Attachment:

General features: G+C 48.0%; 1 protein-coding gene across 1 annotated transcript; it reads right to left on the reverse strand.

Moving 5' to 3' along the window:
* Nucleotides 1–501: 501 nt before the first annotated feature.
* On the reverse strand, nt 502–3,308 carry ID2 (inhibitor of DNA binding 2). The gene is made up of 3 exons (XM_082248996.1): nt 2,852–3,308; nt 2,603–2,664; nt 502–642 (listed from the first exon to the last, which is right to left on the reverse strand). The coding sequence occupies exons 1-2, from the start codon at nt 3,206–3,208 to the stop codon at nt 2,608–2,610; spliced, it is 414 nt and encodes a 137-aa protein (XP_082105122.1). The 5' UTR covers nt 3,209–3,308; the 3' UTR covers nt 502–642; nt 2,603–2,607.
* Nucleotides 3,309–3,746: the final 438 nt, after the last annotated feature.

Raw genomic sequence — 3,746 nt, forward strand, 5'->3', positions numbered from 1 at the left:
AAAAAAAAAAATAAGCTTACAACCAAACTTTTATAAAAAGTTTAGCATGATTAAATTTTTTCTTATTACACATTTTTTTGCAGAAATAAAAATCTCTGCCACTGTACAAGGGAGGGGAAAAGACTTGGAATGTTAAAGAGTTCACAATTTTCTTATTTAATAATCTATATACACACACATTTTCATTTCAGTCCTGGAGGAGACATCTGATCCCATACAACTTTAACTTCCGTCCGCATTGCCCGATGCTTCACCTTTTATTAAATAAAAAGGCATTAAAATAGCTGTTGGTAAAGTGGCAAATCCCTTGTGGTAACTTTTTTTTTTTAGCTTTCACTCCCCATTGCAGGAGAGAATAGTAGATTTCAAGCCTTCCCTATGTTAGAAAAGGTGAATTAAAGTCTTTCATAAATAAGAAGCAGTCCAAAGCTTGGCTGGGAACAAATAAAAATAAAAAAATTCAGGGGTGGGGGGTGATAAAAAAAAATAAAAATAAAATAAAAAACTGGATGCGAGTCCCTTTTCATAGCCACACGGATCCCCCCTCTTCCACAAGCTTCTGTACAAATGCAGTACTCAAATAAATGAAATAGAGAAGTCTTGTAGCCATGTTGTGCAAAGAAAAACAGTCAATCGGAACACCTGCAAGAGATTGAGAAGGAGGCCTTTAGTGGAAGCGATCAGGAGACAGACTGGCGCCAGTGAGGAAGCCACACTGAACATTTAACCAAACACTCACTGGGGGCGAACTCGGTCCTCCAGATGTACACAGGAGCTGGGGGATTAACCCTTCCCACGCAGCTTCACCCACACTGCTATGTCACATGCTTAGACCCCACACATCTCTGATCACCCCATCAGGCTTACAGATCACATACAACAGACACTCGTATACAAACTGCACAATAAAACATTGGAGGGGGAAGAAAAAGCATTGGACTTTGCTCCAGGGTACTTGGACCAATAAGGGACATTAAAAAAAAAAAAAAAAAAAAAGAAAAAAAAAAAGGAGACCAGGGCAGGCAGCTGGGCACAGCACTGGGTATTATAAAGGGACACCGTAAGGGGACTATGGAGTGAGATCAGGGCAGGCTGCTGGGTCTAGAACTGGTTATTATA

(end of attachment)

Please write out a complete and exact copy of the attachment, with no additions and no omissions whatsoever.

General features: G+C 48.0%; 1 protein-coding gene across 1 annotated transcript; it reads right to left on the reverse strand.

Moving 5' to 3' along the window:
* Nucleotides 1–501: 501 nt before the first annotated feature.
* On the reverse strand, nt 502–3,308 carry ID2 (inhibitor of DNA binding 2). The gene is made up of 3 exons (XM_082248996.1): nt 2,852–3,308; nt 2,603–2,664; nt 502–642 (listed from the first exon to the last, which is right to left on the reverse strand). The coding sequence occupies exons 1-2, from the start codon at nt 3,206–3,208 to the stop codon at nt 2,608–2,610; spliced, it is 414 nt and encodes a 137-aa protein (XP_082105122.1). The 5' UTR covers nt 3,209–3,308; the 3' UTR covers nt 502–642; nt 2,603–2,607.
* Nucleotides 3,309–3,746: the final 438 nt, after the last annotated feature.

Raw genomic sequence — 3,746 nt, forward strand, 5'->3', positions numbered from 1 at the left:
AAAAAAAAAAATAAGCTTACAACCAAACTTTTATAAAAAGTTTAGCATGATTAAATTTTTTCTTATTACACATTTTTTTGCAGAAATAAAAATCTCTGCCACTGTACAAGGGAGGGGAAAAGACTTGGAATGTTAAAGAGTTCACAATTTTCTTATTTAATAATCTATATACACACACATTTTCATTTCAGTCCTGGAGGAGACATCTGATCCCATACAACTTTAACTTCCGTCCGCATTGCCCGATGCTTCACCTTTTATTAAATAAAAAGGCATTAAAATAGCTGTTGGTAAAGTGGCAAATCCCTTGTGGTAACTTTTTTTTTTTAGCTTTCACTCCCCATTGCAGGAGAGAATAGTAGATTTCAAGCCTTCCCTATGTTAGAAAAGGTGAATTAAAGTCTTTCATAAATAAGAAGCAGTCCAAAGCTTGGCTGGGAACAAATAAAAATAAAAAAATTCAGGGGTGGGGGGTGATAAAAAAAAATAAAAATAAAATAAAAAACTGGATGCGAGTCCCTTTTCATAGCCACACGGATCCCCCCTCTTCCACAAGCTTCTGTACAAATGCAGTACTCAAATAAATGAAATAGAGAAGTCTTGTAGCCATGTTGTGCAAAGAAAAACAGTCAATCGGAACACCTGCAAGAGATTGAGAAGGAGGCCTTTAGTGGAAGCGATCAGGAGACAGACTGGCGCCAGTGAGGAAGCCACACTGAACATTTAACCAAACACTCACTGGGGGCGAACTCGGTCCTCCAGATGTACACAGGAGCTGGGGGATTAACCCTTCCCACGCAGCTTCACCCACACTGCTATGTCACATGCTTAGACCCCACACATCTCTGATCACCCCATCAGGCTTACAGATCACATACAACAGACACTCGTATACAAACTGCACAATAAAACATTGGAGGGGGAAGAAAAAGCATTGGACTTTGCTCCAGGGTACTTGGACCAATAAGGGACATTAAAAAAAAAAAAAAAAAAAAAGAAAAAAAAAAAGGAGACCAGGGCAGGCAGCTGGGCACAGCACTGGGTATTATAAAGGGACACCGTAAGGGGACTATGGAGTGAGATCAGGGCAGGCTGCTGGGTCTAGAACTGGTTATTATA